Jade calls to mind the art and culture of the Chinese Empire. The few pieces I own are from China-the Mr.’s grandparents were married in Hong Kong prior to World War I, and we have been fortunate enough to preserve some of the items they acquired during their time in that part of the world.
I am especially fond of this geisha formed in the dark green jade. There is still a huge demand/market for jade in Hong Kong where jade markets thrive and auctions of jade bring enthusiastic crowds. Antique dealers are always looking for the everyday items with a bit of jade: jewelry, snuff boxes, cigarett holders, small bowls and rings. I love the little geisha figure-the draping of her wrap, her face, her hair and the flow of her gown-glad someone looked at a hunk of jade and saw her in it.
In addition to its general beauty, jade is deemed a symbol of good fortune, wisdom, justice and compassion. The Mayas and Aztecs esteemed it more highly than gold. The spanish thought this green mineral they harvested was, if not a cure, at least a remedy for kidney ailments. Thus, the name lapis nephrituicus-eventually becoming “nephrite” to identify this particular type of jade-the other type is simply “jadeite.” In China both types are regarded as genuine jade-it wasn’t until we got all techy that it was discovered that, while very similar in color, appearance, hardness, the chemical composition for the two types differ. One big difference in the two types-jadeite is rarer and somewhat tougher. The jade piece pictured is jadeite-I discovered that the other pieces we own are nephrite-they are lighter in color and not the deep, emerald green most often associated with jade.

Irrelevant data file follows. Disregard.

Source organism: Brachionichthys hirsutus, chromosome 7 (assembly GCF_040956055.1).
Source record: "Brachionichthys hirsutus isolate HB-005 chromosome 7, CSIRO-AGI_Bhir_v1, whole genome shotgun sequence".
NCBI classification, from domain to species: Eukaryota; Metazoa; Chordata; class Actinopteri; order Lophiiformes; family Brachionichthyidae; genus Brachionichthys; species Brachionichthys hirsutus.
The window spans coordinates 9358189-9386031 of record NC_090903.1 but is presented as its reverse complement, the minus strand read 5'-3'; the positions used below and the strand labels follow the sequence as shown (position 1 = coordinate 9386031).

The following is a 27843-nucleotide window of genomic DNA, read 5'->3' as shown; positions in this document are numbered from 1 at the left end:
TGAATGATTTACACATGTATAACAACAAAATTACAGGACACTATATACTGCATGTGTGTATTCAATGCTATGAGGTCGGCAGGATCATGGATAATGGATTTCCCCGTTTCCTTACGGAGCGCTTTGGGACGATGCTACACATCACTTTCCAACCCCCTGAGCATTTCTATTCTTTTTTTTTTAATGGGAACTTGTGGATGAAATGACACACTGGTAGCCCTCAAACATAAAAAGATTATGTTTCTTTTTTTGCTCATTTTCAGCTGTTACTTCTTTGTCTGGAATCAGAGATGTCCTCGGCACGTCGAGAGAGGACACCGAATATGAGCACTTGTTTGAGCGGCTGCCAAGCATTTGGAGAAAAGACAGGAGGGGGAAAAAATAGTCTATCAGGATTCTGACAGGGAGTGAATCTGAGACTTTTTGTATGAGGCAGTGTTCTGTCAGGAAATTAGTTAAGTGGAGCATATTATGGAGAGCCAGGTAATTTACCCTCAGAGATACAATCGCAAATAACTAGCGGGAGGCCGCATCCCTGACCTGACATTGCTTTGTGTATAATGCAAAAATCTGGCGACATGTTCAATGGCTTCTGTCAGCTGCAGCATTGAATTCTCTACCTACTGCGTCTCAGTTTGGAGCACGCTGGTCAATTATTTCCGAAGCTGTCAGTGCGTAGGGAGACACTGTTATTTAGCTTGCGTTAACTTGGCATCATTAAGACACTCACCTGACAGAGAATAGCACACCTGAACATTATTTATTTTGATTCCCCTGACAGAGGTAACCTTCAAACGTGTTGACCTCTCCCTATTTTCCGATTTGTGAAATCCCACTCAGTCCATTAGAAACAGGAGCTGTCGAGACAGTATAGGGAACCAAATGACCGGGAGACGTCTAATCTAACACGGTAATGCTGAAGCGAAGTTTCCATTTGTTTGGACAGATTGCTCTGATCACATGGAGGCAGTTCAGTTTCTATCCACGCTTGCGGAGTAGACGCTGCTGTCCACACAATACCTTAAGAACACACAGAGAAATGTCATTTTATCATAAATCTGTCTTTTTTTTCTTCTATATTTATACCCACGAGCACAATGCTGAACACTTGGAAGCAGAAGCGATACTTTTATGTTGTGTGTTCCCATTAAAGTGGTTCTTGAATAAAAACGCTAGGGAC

I was blown away to learn that jade is not always just jade. Did you know the difference and I am late to the jade game?
The Minneapolis Institute of Art has an exquisite collection of Asian artifacts-I will pay particualar attention to the jade collection the next time I go.
Do you have any jade? Do you even like jade? or have you become “jaded”!